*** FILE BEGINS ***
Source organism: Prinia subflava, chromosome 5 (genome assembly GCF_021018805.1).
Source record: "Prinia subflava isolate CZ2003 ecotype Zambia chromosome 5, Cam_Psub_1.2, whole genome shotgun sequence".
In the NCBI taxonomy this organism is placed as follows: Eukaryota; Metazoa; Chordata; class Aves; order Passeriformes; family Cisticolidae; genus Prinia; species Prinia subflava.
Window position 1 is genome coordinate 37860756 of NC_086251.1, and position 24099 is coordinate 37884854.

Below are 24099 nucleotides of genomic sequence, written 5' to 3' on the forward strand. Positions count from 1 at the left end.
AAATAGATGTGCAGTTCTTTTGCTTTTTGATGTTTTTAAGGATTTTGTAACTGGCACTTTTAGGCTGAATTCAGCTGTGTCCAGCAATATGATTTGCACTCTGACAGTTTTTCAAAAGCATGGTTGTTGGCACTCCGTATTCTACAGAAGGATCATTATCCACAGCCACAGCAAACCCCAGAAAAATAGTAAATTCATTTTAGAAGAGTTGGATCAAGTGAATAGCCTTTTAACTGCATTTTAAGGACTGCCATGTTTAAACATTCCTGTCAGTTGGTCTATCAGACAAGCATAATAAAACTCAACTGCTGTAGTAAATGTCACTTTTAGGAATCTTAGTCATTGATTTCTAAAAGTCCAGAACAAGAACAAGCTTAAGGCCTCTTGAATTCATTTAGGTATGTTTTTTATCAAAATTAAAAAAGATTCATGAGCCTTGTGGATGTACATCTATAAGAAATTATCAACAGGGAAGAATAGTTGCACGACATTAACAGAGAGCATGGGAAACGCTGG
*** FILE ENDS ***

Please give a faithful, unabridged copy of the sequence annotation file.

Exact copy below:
Source organism: Prinia subflava, chromosome 5 (genome assembly GCF_021018805.1).
Source record: "Prinia subflava isolate CZ2003 ecotype Zambia chromosome 5, Cam_Psub_1.2, whole genome shotgun sequence".
In the NCBI taxonomy this organism is placed as follows: Eukaryota; Metazoa; Chordata; class Aves; order Passeriformes; family Cisticolidae; genus Prinia; species Prinia subflava.
Window position 1 is genome coordinate 37860756 of NC_086251.1, and position 24099 is coordinate 37884854.

Below are 24099 nucleotides of genomic sequence, written 5' to 3' on the forward strand. Positions count from 1 at the left end.
AAATAGATGTGCAGTTCTTTTGCTTTTTGATGTTTTTAAGGATTTTGTAACTGGCACTTTTAGGCTGAATTCAGCTGTGTCCAGCAATATGATTTGCACTCTGACAGTTTTTCAAAAGCATGGTTGTTGGCACTCCGTATTCTACAGAAGGATCATTATCCACAGCCACAGCAAACCCCAGAAAAATAGTAAATTCATTTTAGAAGAGTTGGATCAAGTGAATAGCCTTTTAACTGCATTTTAAGGACTGCCATGTTTAAACATTCCTGTCAGTTGGTCTATCAGACAAGCATAATAAAACTCAACTGCTGTAGTAAATGTCACTTTTAGGAATCTTAGTCATTGATTTCTAAAAGTCCAGAACAAGAACAAGCTTAAGGCCTCTTGAATTCATTTAGGTATGTTTTTTATCAAAATTAAAAAAGATTCATGAGCCTTGTGGATGTACATCTATAAGAAATTATCAACAGGGAAGAATAGTTGCACGACATTAACAGAGAGCATGGGAAACGCTGG